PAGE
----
Kristin Perry, et al v. Arnold Schwarzenegger, et al

Filing 22

Submitted (ECF) Amicus brief for review. Submitted by Margie Reilly. Date of service: 09/20/2010. [7479835]--[COURT UPDATE: Replaced PDF of brief with amended version containing corrected cover only listing lead case number, correct size footnotes, and no motion, corrected docket text to reflect fact submission only contains a brief, resent NDA, 09/22/2010 by AWM] (JJL)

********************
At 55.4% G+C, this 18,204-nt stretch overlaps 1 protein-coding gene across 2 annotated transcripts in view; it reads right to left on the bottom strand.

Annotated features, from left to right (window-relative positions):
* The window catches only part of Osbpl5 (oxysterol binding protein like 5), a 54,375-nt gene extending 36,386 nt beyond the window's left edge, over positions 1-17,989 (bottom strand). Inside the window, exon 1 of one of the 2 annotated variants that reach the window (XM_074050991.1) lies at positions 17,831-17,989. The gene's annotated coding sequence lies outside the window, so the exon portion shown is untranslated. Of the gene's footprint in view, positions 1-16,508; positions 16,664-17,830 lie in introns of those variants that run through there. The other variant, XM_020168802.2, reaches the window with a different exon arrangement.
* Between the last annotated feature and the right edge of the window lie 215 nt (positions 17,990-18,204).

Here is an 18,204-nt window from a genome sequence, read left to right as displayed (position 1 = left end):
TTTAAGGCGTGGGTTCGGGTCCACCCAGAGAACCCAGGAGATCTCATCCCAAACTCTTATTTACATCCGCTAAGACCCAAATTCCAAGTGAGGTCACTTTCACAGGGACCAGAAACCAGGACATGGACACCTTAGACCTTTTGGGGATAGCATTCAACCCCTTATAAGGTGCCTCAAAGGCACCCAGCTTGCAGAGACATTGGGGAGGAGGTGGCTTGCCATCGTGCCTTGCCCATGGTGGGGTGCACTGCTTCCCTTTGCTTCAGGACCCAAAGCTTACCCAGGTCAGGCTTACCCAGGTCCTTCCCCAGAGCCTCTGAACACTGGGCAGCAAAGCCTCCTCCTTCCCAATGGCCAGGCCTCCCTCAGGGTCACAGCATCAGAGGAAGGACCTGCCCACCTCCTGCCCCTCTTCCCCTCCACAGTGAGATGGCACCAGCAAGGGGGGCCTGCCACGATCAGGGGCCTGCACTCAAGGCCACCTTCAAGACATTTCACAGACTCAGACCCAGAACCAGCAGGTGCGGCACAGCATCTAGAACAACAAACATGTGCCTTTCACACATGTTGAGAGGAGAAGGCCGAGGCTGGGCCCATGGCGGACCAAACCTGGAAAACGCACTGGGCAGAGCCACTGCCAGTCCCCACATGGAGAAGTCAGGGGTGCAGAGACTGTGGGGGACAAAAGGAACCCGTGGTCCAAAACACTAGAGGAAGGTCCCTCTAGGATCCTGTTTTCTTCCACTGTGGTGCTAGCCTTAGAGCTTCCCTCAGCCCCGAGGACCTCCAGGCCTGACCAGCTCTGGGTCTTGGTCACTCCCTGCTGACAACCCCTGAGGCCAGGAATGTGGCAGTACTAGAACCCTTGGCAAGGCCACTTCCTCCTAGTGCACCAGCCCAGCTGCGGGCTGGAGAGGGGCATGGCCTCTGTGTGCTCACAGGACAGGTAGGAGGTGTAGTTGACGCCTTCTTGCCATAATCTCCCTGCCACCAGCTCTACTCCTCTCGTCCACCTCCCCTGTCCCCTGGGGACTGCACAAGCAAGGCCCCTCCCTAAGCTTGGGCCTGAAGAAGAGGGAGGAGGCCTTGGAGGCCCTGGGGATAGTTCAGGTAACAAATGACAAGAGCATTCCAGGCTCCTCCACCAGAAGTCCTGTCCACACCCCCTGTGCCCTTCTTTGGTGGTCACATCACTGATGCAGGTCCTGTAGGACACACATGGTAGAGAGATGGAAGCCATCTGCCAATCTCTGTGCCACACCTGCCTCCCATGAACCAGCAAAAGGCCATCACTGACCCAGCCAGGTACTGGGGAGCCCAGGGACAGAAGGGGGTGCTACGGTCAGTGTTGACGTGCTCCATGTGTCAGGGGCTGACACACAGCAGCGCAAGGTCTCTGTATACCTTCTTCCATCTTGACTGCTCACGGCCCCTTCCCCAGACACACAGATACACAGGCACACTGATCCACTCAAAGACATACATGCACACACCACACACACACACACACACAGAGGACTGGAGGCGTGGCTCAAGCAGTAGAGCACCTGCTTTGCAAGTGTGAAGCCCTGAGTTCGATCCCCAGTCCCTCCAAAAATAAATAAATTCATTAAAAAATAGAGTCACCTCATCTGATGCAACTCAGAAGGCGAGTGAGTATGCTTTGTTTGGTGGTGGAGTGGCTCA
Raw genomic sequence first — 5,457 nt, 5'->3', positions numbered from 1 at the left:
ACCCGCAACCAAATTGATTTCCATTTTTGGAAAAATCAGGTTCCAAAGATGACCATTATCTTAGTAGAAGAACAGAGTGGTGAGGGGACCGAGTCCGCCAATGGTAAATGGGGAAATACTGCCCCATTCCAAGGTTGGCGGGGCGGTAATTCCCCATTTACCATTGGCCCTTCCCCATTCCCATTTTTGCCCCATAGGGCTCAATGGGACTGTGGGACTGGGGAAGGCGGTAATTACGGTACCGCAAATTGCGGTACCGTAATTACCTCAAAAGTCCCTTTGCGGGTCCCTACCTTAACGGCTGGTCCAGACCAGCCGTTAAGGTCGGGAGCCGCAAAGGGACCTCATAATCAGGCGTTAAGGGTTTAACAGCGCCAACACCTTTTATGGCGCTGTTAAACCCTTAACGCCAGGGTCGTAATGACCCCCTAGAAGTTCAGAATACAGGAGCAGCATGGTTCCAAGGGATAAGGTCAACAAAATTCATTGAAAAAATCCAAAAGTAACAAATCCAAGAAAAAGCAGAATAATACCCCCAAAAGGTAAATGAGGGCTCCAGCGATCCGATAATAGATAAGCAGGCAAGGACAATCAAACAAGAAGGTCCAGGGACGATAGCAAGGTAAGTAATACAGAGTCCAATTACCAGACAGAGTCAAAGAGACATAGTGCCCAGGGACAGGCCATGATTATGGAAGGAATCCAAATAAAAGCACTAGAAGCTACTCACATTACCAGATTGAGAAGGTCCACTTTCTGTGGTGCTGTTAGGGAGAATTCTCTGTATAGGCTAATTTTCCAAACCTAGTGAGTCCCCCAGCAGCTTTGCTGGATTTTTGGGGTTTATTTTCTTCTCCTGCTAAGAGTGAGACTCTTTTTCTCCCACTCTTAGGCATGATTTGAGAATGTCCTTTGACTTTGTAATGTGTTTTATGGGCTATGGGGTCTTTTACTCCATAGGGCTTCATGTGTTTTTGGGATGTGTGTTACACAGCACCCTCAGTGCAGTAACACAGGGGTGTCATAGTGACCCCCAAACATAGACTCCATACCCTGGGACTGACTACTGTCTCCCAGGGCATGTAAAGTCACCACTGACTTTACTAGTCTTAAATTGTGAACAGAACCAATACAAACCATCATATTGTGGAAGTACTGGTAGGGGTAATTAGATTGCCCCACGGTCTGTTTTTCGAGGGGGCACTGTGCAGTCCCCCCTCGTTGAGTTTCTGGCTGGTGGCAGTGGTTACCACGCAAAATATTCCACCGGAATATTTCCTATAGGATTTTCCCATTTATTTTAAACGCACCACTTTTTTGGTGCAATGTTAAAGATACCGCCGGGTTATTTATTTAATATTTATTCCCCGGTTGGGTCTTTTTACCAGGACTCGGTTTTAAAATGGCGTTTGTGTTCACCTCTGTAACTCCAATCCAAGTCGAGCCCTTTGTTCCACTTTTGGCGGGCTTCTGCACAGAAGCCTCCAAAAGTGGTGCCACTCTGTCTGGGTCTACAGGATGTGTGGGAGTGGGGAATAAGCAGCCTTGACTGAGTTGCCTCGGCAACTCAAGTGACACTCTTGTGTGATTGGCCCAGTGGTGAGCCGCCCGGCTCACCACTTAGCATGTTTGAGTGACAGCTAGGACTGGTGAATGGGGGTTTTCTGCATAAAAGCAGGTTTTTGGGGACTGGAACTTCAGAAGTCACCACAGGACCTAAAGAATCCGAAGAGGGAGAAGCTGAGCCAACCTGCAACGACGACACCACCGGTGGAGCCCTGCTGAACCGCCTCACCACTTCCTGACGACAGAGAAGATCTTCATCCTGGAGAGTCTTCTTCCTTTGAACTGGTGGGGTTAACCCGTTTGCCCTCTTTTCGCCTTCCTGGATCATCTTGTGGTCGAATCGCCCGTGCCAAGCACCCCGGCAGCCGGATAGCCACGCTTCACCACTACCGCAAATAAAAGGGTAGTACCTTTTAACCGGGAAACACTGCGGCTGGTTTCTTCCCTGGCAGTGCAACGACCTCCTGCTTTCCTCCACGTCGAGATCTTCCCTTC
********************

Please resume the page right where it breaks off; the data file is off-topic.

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Kristin Perry, et al v. Arnold Schwarzenegger, et al Doc. 2 Case ## 10-16696/10-16751 IN THE UNITED STATES COURT OF APPEALS FOR THE NINTH CIRCUIT PERRY, APPELLANT V. SCHWARZENEGGER, APPELLEE CITY AND COUNTY OF SAN FRANCISCO et al., Petitioners V. MARK B. HORTON, as State Registrar of Vital Statistics, etc., et al., Respondents On Appeal from a Judgment of Unites States District Court for the Northern District # 3:09-cv-02292-VRW Vaughn R. Walker, Chief District Judge, Presiding Application to file, and, Brief of Amicus Curić Margie Reilly In support of Appellants Urging Dismissal with directions to trial court to vacate and dismiss and In the alternative reverse JAMES JOSEPH LYNCH, JR. Attorney At Law (SBN 85805) POB 215802 Sacramento, CA 95821-8802 Office: (916) 312-7369 jjlynchjr@jamesjospephlynchjr.com Counsel for Amicus Curić Dockets.Justia.com Application for leave to file Amicus Curiae Brief Margie Reilly applies for leave to file the attached amicus curiae brief on the grounds that it is nearly identical to the brief she presented to, and considered by, the California Supreme Court, and therefore ought to be considered here. The original order for briefing was September 17, with Amicus briefs due within 7 days. We filed for notice, but were not noticed as to the accelerated briefing schedule. We request leave to file late. No party responded to a request to file this brief. The brief is short, 3500 words (see certificate of length at p. 10), and should assist the court on the issues as set forth immediatel y following. The interest of Amicus is set out at page 1 of the brief. James Joseph Lynch, Jr. Counsel for Amicus Curia CORPORATE DISCLOSURE STATEMENT There is no corporation involved with amicus. STATEMENT OF THE ISSUES 1. In view of the Erie Doctrine and provisions for reviewing decisions of State Supreme Courts by the U.S. Supreme Court, do Plaintiffs/Appellees have standing to challenge in federal court Proposition 8? 2. In light of the Preambles of U.S. Constitution and of the Constitution of the State of California, are the People of the State of California the sovereignty of the State and members of the sovereignty of the United States? 3. In view of Nashville, Chattanooga & St. Louis Ry. v. Browning (1940) 310 U.S. 362; Skinner v. Oklahoma (1942) 316 U.S. 535, can Plaintiffs/Appellees show injury in view of their right to a civil union that gives them everything a marriage provides, except the possibility of having a child begotten and born by the partners of the union? SUMMARY OF THE ARGUMENTS 1. In view of the Erie Doctrine and provisions for reviewing State Supreme Court by the U.S. Supreme Court, Plaintiffs/Appellees do not have standing to challenge in federal court Prop. 8. 2. In light of the Preambles of U.S. Constitution and of the Constitution of the State of California, the People of the State of California are the sovereignty of the State and members of the sovereignty of the United States. 3. In view of Nashville, Chattanooga & St. Louis Ry. v. Browning (1940) 310 U.S. 362; Skinner v. Oklahoma (1942) 316 U.S. 535, the Constitution does not require things which are different in fact or opinion to be treated in law as though they were the same. i Table of Contents Application for leave to file Amicus Curiae Brief ...................................................................... i Table of Contents ......................................................................................................................... ii STATEMENT OF INTEREST................................................................................................... 1 INTRODUCTION........................................................................................................................ 2 A. HISTORY OF THE PROPOSITIONS................................................................................................................ 2 B. THE IN RE MARRIAGE CASES .................................................................................................................... 2 1. 2. Majority Opinion......................................................................................................2 Minority Opinion......................................................................................................3 C. THE PROPOSITION 8 CASE ........................................................................................................................ 3 D. THE IMPLICATION ON FUTURE GENERATIONS .............................................................................................. 3 ARGUMENT ................................................................................................................................ 5 I. DEFENDANTS/APPELLEES DO NOT HAVE STANDING ............................................ 5 II. THE VALIDITY OF PROPOSITION 8 ............................................................................. 7 III. PROP 8 DOES NOT VIOLATE THE "EQUAL RIGHTS" OF THOSE DESIRING "A SAME SEX FAMILY LIFE" ........................................................................... 8 CONCLUSION .......................................................................................................................... 10 Certificate of Length FRAP, R. 28,1(e)(2)(A)(1) [14000 words]; R. 29(d)[1/2] .................... 10 PROOF OF SERVICE .............................................................................................................. 10 ii TABLE OF AUTHORITIES Cases Conservatorship of Valerie N. (1985) 40 Cal.3d 143 ..................................................... 3, 7 In Re Marriage Cases (2008) 43 Cal. 4th 757 .................................................................... 2 Loving v. Virginia (1967) 388 U.S. 1.................................................................................. 8 Nashville, Chattanooga & St. Louis Ry. v. Browning (1940) 310 U.S. 362 ....................... 9 Perez v. Sharp (1948) 32 Cal.2d 711 .................................................................................. 2 Scott v. Sanford (1857) 60 U.S. (How.) 392 ...................................................................... 7 Skinner v. Oklahoma (1942) 315 U.S. 535 ..................................................................... 8, 9 Constitutional Provisions Cal. Const. VIII, § 4 ............................................................................................................ 2 Cal. Const., Art. II............................................................................................................... 6 Calif. Const., Preamble ....................................................................................................... 7 U.S. Const., 10th Amend ..................................................................................................... 7 U.S. Const., Preamble ......................................................................................................... 7 Statutes CCP, section 1858 ............................................................................................................... 7 Fam. Code, § 297 et seq ...................................................................................................... 3 Fam. Code, § 297.5 ............................................................................................................. 3 Other Authorities Black's Law Dictionary (Revised 4th ed 1968) ................................................................... 7 Breyer, Active Liberty: Interpreting Our Democratic Constitution (2005) ........................ 7 Farrands, The Constitutional Debates, passim .................................................................... 7 Webster's New Twentieth Century Dictionary (Unabridged), p. 57 (1964) ...................... 7 West, Christopher , Theology of the Body for Beginners .................................................. 1 West, Christopher, John Paul II's Theology of the Body ................................................... 1 iii STATEMENT OF INTEREST1 Amicus is an individual activist seeking to preserve the basic tenet of the core values of American ideals, to wit that this State and Nation, should survive so long as its posterity endures. Margie Reilly graduated from St. John's University, Jamaica, New York with a summa cum laude degree in Management. Number two in her class, Beta Gamma Sigma Business Honor Society. She is the granddaughter of a former United States Congressman John Rainey of Illinois, deceased. Most of her career has been with the Federal Government: Defense Logistics Agency, NYC, NY and McClellan AFB, N Highlands, CA as well as Social Security Administration where she retired early as a service representative. She is now employed as a substitute schoolteacher with San Juan Unified School District and Sacramento City School District where she takes K-12 assignments on a part time basis and specializes in preschool and Head Start early childhood programs. Margie has attended an eight week course given by the Diocese of Sacramento on "Theology of the Body". The course is preparation for teaching about marriage, family, sexuality and creation. In the midst of the dramatic clash between competing ideas that we face today, men's and women's call to life-giving communion in marriage is the center of a great struggle: It is a struggle for securing the well-being of our children, between the forces of life and death, between love and hatred.2 It is her wish to join the struggle on the side of marriage as defined between a man and a woman, life, and family which are worth embracing for the preservation of our society. Margie believes that our civilization benefits from the gift of marriage and the family. Altering or watering down its essential life-giving, self-donating nature would destroy the very fabric of our society. While she has compassion for the struggles of her Non-Breeder brothers Lead Counsel for Amici Curiae authored this brief in its entirety. No other person, entity, associates, supporters, or counsel, made a monetary contribution to the preparation or submission of this brief. 2 Christopher West, "John Paul II's Theology of the Body; West, Christopher, Theology of the Body for Beginners". 1 1 and sisters in society, she nonetheless believes that it is not in the best interest of society to compromise the essential goodness of the marital relationship to accommodate their unhappiness as it would destroy the deepest substratum of the social structure to assure that there will be future generations to survive the present generation. Aside from the theological and spiritual side of every person, there is the practical political reality that without future generations, new births, then neither this Nation nor this State can long endure. Finally, there is a strong public policy to protect children from exploitation, and have a DNA knowledge base should health concerns and transplants be required. INTRODUCTION A. HISTORY OF THE PROPOSITIONS In 2000, California voters passed Proposition 22 stating that "only marriage between a man and a woman is valid or recognized in California." In May 2008, the California Supreme Court held, in In Re Marriage Cases (2008) 43 Cal. 4th 757 that the statute enacted by Proposition 22 violated the equal protection and inalienable rights provisions of the California Constitution. On November 6, 2008, proposition 8 passed to amend the California Constitution by adding Art. VIII, § 4 defining marriage. B. THE IN RE MARRIAGE CASES The In re marriage cases was decided on 4 to 3 vote.3 1. Majority Opinion In its 2008 discussion, the Court took pains to state that its prior opinion only challenged the legality of issuing marriage licenses to same sex persons....the legality of whether the law was constitutional was not at issue. It then held that by virtue of Perez v. Sharp (1948) 32 Cal.2d 711, that as the ban on inter-racial marriages had been found unconstitutional, marriage was a 3 This amicus did not participate. 2 fundamental right requiring strict scrutiny, and denial of marriage to same sex marriages was unconstitutional, notwithstanding that both traditional marriages and civil unions, otherwise had the same rights and privileges. Thus the argument centered on a label, to wit, marriage, and that the right to marriage and procreation are recognized as fundamental constitutionally protected interests. (See, e.g., Conservatorship of Valerie N. (1985) 40 Cal.3d 143, 161 (Valerie N.) 2. Minority Opinion Writing for the minority, Justice Baxter noted that "I cannot join the majority's holding that the California Constitution gives [43 Cal.4th 861] same-sex couples a right to marry. In reaching this decision, I believe, the majority violates the separation of powers, and thereby commits profound error. Moreover, I endorse the majority's interpretation of California's Domestic Partnership Act (DPA; Fam. Code, § 297 et seq.). As the majority makes clear, the DPA now allows same-sex partners to enter legal unions which "afford . . . virtually all of the [substantive] benefits and responsibilities afforded by California law to married opposite-sex couples." (Maj. opn., ante, at p. 807; see also Fam. Code, § 297.5). As the majority further correctly observes, California has done all it can do with regard to providing these substantive rights, benefits, and responsibilities to same-sex partners. (Maj. opn., ante, at pp. 806-807) fn. 1. C. THE PROPOSITION 8 CASE This case was decided on a 6 to 1 vote to up hold Proposition 8.4 Robin Tyler v. , 46 Cal. 4th 364, addressed whether or not Proposition 8 impermissibly amended, rather than revising, the California Constitution. D. THE IMPLICATION ON FUTURE GENERATIONS How, and who, raises children is a serious consideration in the debate. There are the DNA implications, and the psychological considerations. This amicus did participate in this case, interjecting two fundamental federal issues: 1. Sovereignty; 2. Federal case law indicating where two classes were different in fact and opinion, they are not entitled to the same treatment. See below. 4 3 At some future time, DNA evidence may facilitate health concerns, especially in the case of transplants. Discovery, development, and current applications of DNA identity testing, Rana Saad, PhD, From the Department of Pathology, Baylor University Medical Center, Dallas, Texas. Corresponding author: Rana Saad, PhD, Department of Pathology, Baylor University Medical Center, 3500 Gaston Avenue, Dallas, Texas 75246 (e-mail: ranas@BaylorHealth.edu). Presented at the Department of Pathology Fall Symposium, Baylor University Medical Center, November 23, 2004. The importance of this fact will be discussed below, but it is important to understand that where a sperm donor or a surrogate mother is used, the lack of a DNA trail can have profound impact on the life of a new born. There are also nurturing impacts, and bonding considerations. Experimental psychologist can demonstrate in laboratory experiments that primates which undergo species deprivation during the critical period undergo behavioral problems at maturity to the extent of not being able to mate absent rehabilitation.5 The nursing studies point decidedl y to the fact that life in an incubator, sensory deprivation, is not good for children.6 See fn 3. The implications affecting marriages and civil Harry Harlow, Ph.D., Wisconsin; Brownfield, ISOLATION (1965) Shultz, SENSORY RESTRICTION (1965); Siffre, SENSORY DEPRIVATION (1964); Siffre, HORS DU TEMPS (1963); Vernon, INSIDE THE BLACK ROOM (1963); Zuckerman, STRESS AND HALLUCINATORY EFFECTS OF PERCEPTUAL ISOLATION AND CONFINEMENT (1962); Baunach, MOTHERS IN PRISON (1985); Stanton, WHEN MOTHERS GO TO JAIL (1980); Bauman, PSYCHIATRIC REHABILITATION IN THE GHETTO (1974); Brownfield, THE BRAIN BENDERS (1972); Hess, THE PHYSICAL AND MENTAL GROWTH OF PREMATURELY BORN CHILDREN (1934). 5 Hutchinson, THE BOOK OF FLOATING (1984); Jason, PARENTING YOUR CHILDREN (1989); Saltzman, CARING FOR THE PREMATURE BABY (1951); Stearns, LIVING THROUGH PERSONAL CRISIS (1985); Biermann, Macht und Ohnmacht im Umgang sit Kindern/Power and Powerless in dealing with children, 33(6) Praxis der Kinderpsychologie und Kinderpsychiatrie 206-13 (1984); Burns, Use of oscillating waterbeds and rhythmic sounds for premature infant stimulation, 19(5) Developmental Psychology 746-51 (1983); Katz, Auditory stimulation and development behavior of the premature infant, 20(3) Nursing Research 196-201 (1971); Kramer, Extra Tactile Stimulation of the premature infant, 24(5) Nursing Research 324-34 (1975); Segall, Cardiac responsivity to auditory stimulation in premature infants, 21(1) Nursing Research 15-19 (1972); White, The effects of tactile and kinesthetic stimulation on neonatal development in the premature infant, 9(6) Developmental Psychobiology 569-77 (1976); Wigg, The life cycle: 0-3 years, 5(4) Australian Journal of Family Therapy 293-96 (1984). 6 4 unions will be discussed infra. ARGUMENT I. DEFENDANTS/APPELLEES DO NOT HAVE STANDING This court ordered briefing on standing in light of English v. Arizona, 520 U.S. 43, 66 (1997)7 [Hereinafter, English]. Amicus believes that Plaintiffs/Appellees do not have standing and thus this court ought to dismiss with directions to the trial court to vacate its decision and dismiss because plaintiffs: Are estopped from litigating on grounds of collateral estoppel by the decision of the California judgment affirmed by the California Supreme Court; Plaintiffs waived the issue because they did not seek a petition for writ of certiorari. A federal trial court ordinarily is not the court to tell a State Supreme Court that their decision on California law is wrong. Plaintiffs cannot show injury in view of their right to a civil union that gives them everything a marriage provides, except the possibility of having a child begotten and born by the partners of the union. In English, the court found lack of standing, directed the 9th Circuit to dismiss the appeal, with directions to the trial court to dismiss the case. This case has the same fact pattern, thus it is a viable alternative effective. Amicus suggests, for reasons stated below that is the most efficient means of disposing of the case. English observed that: "Warnings against premature adjudication of constitutional questions bear heightened attention when a federal court is asked to invalidate a State's law, for the federal tribunal risks friction generating error when it endeavors to construe a novel state Act not yet reviewed by the State's highest court. See Rescue Army, 331 U.S., at 573 -574. "Speculation by a federal court about the meaning of a state statute in the The Court also observed that legislators had standing as representatives of the People in protecting laws enacted by the legislative branch. However that may be, we are not speaking here of legislation by the legislative branch, but of a constitutional provision enacted by the People, who, under our scheme of things, see below, are the Sovereign, thus standing to protect Constitutional provisions on the same basis that legislators have standing to protect acts of the legislative branch. 7 5 absence of prior state court adjudication is particularl y gratuitous . . . that state courts stand willing to address questions of state law on certification from a federal court." Brockett v. Spokane Arcades, Inc., 472 U.S. 491, 510 (1985) (O'Connor, J., concurring). [Emphasis added.] "Blending abstention with certification, the Ninth Circuit found "no unique circumstances in this case militating in favor of certification." 69 F. 3d, at 931. Novel, unsettled questions of state law, however, not "unique circumstances," are necessary before federal courts may avail themselves of state certification procedures. Those procedures do not entail the delays, expense, and procedural complexity that generally attend abstention decisions. See supra, at 31. Taking advantage of certification made available by a State may "greatly simplif[y]" an ultimate adjudication in federal court. See Bellotti, 428 U.S., at 151 ." The fact of the matter is that the California Court found Prop 8 Constitutional, and therefore it is settled California Law. Under the Erie Doctrine, Prop 8 is the law of the State, which federal courts are required to respect, so long as it is not offensive to clearly established fundamental rights.8 Gasperini v. Center for Humanities, Inc., 518 U. S. 415 (1996). The defendants' remedy was to seek a petition for writ of certiorari in the U.S. Supreme Court. Evidently, rather than seek certiorari, they chose a trial court. They waived their rights to further litigation on the issue because it is res judicata. Furthermore, Plaintiffs cannot show injury in view of their right to a civil union that gives them everything a marriage provides, except the possibility of having a child begotten and born by the partners of the union. See infra, p. ___ "The common law so far as it is enforced in a State, whether called common law or not, is not the common law generally but the law of that State existing by the authority of that State without regard to what it may have been in England or anywhere else. ... 'The authority and onl y authority is the State, and if that be so, the voice adopted by the State as its own (whether it be of its Legislature or of its Supreme Court) should utter the last word.' . . . . . The Circuit Court of Appeals ruled that the question of liability is one of general law; and on that ground declined to decide the issue of state law. As we hold this was error, the judgment is reversed and the case remanded to it for further proceedings in conformity with our opinion." Erie R. Co. v. Tompkins, 304 U.S. 64, 80 (1938). See also, Breyer, Active Liberty (2009) [A judge should not substitute his "juster" for the law as written.] "Under the doctrine of Erie R. Co. v. Tompkins, 304 U.S. 64, federal courts sitting in diversity apply state substantive law and federal procedural law." Gasperini v. Center for Humanities, Inc., 518 U. S. 415 (1996). 8 6 Amicus suggests that this Court dismiss this appeal, with directions to the Court below to vacate its judgment and dismiss that action. II. THE VALIDITY OF PROPOSITION 8 In Strauss v. Horton (Hollingsworth) (2009) 46 Cal.4th 364 (Prop 8 Case), the court had before it the question: "Is Prop os i t i on 8 i n val id becaus e i t co ns t i t ut es a revi si on of, r at her t h an an amendment to the California Constitution? (See Cal. Const., Art. II 9 and Art. XVIII, §§ 1- 4 . ) " Amicus argued in the California Court that: "The People are the sovereign of both the national government and of the State of California. U.S. Constitution, Preamble, 10 10th Amendment11; California Constitution, Preamble12, Art. II, Section 1. Generally, Scott v. Sanford (1857) 60 U.S. (How.) 392; Breyer, Active Liberty: Interpreting Our Democratic Constitution (2005). The power of the court is limited: "In the construction of a statute or instrument, the office of the Judge is simply to ascertain and declare what is in terms or in substance contained therein, not to insert what has been omitted, or to omit what has been inserted; and where there are several provisions or particulars, such a construction is, if possible, to be adopted as will give effect to all." Code of Civil Procedure, section 1858; Breyer, supra, at 17 ("judge is not to substitute his juster will for that of the People.") "The California Constitution neither defines "amend" nor "revise", but we are not 9 ARTICLE 2 VOTING, INITIATIVE AND REFERENDUM, AND RECALL SECTION 1. All political power is inherent in the people. Government is instituted for their protection, security, and benefit, and they have the right to alter or reform it when the public good may require. 10 "We, the People of the United States, ... do ordain and establish this constitution ..." 11 "The powers not delegated to the United States by the Constitution, nor prohibited by it to the States, are reserved to the States respectively, or to the people." 12 "We, the People of the State of California, grateful to Almighty God for our freedom, in order to secure and perpetuate its blessings, do establish this Constitution." 7 without precedent. The Congress proposed amending of the Articles of Confederation, and what the constitutional convention brought back was a revision, having started from scratch and instead of a compact between the states, it became a compact between "We the People." See generally, Farrands, The Constitutional Debates, passim. "A dictionary definition of "Amend" is "to make better by some change; improve, correct errors, to supply deficiencies, to alter." Webster's New Twentieth Century Dictionary On the (Unabridged), p. 57 (1964); accord, Black's Law Dictionary (Revised 4th ed 1968). other hand, "Revised" means "to review alter and amend; as to revise statutes." Webster's, p. 1552. It would appear, from the definitional approach that the difference is without a distinction. Yet from Art. II, section 1, the people have the right to "alter or reform" government when the public good may require. With Proposition 8, there is no alteration or reform of the government, but the addition of a definition for the word, "marriage", thus an amendment to clarify the meaning of marriage in California, and not a revision of government, therefore an amendment." The court held, in summary, " . . . . Prop 8 carves out a narrow and limited exception to these state constitutional rights, reserving the official designation of the term "marriage" for the union of opposite-sex couples as a matter of state constitutional law, but leaving undisturbed all of the other extremely significant substantive aspects of a same-sex couple's state constitutional right to establish an officially recognized and protected family relationship and the guarantee of equal protection of the laws." The court went on to hold that Prop 8 was valid, and that it did not infringe on the equal rights of those wishing to engage in "a same sex marriage." Prop 8, at 390. As the final pronouncement of California Law, federal courts are bound to abide by that decisions, unless clearly erroneous under the Erie Doctrine. Erie RR v. Tompkins, 304 U.S. 64 (1938). This court, should dismiss with directions to the trial court to vacate its judgment and dismiss the case with prejudice for lack of standing. III. 8 PROP 8 DOES NOT VIOLATE THE "EQUAL RIGHTS" OF THOSE DESIRING "A SAME SEX FAMILY LIFE" Strict scrutiny applies, if at all, only in those situations in which it is an unalterable state of the person, i.e. race, color, sex, national origin, or religion. Skinner v. Oklahoma (1942) 315 U.S. 535, ("marriage and procreation are among "the basic civil rights of man."); Loving v. Virginia (1967) 388 U.S. 1. Whether to have sex with the same sex, where propagation is not possible, or to have sex with the opposite sex, where propagation of the family is possible, is not unalterable; it is a choice of the individual, thus not a fundamental right. In fact, current thinking from various sources suggests that there are "breeders" and "non-breeders". Biologically speaking, procreation occurs between heterosexuals in an act of begetting or generating, whereas mere fornication by non-breeders is incapable of producing offspring. And that difference is substantive. The constitution does not require things which are different in fact or opinion to be treated in law as though they were the same. Nashville, Chattanooga & St. Louis Ry. v. Browning (1940) 310 U.S. 362; Skinner v. Oklahoma (1942) 316 U.S. 535, 545. It is obvious as a factual matter the two classes are different, one to breed13, the other not to breed, 14 and it is common knowledge that the general opinion is that they are different relationships. Hence, there is no affront to the 1st Amendment, 14TH Amendment, or any discriminatory laws of the United States. That the same sex union can go outside the Union to adopt, or use a surrogate mother, or use a sperm donor is not relevant. The marital union produces its children within the union. Same sex unions must go outside the union to find a suitable third party raising serious questions relating to DNA and a future need to know for hereditary diseases. See footnote 9, below. Moreover, as Harry Harlowe, PhD, observed, the failure to bond can have serious consequences in later life. In the heterosexual union, sons can imprint on fathers, and daughters can imprint on mothers, and both learn how to interact. In same sex unions, a child is denied the opportunity to know and understand the heterosexuality of society, thus missing a key ingredient in growing into a healthy member of society with the ability of making a knowing, intelligent, and voluntary choice as to their life style, and producing posterity that society may endure. See, Lynch, "Posterity: A constitutional Peg for the Unborn," 45 AJJ 401 (1995). 14 The U.N. Convention on the Rights of the Child provides for the human identity rights of the newborn infant in articles 7, 8 and 9. 13 9 CONCLUSION WHEREFORE, Amicus Curić Reilly prays that this court find that Proposition 8 is a valid exercise of the sovereign, and such other and further relief as the court deems just under the circumstances. Dated: 9/16/2010 Respectfully submitted, JAMES JOSEPH LYNCH, JR. Counsel for Amicus Curić Margie Reilly. Certificate of Length FRAP, R. 28,1(e)(2)(A)(1) [14000 words]; R. 29(d)[1/2] I hereby certify that Microsoft Word reports that there are 3511 words in this document. JAMES JOSEPH LYNCH, JR. Counsel for Amicus Curić Margie Reilly. CERTIFICATE OF SERVICE I, the undersigned, am not a party to the above action, and over the age of 18. My business address is POB 215802, Sacramento, Ca 95821-8802. I am depending on the CM\ECF filing and automatic service to complete service on all parties. I declare under penalty of perjury under the Laws of the United States that the foregoing is true and correct and that this declaration was executed on September 16, 2010. JAMES JOSEPH LYNCH, JR. Declarant 10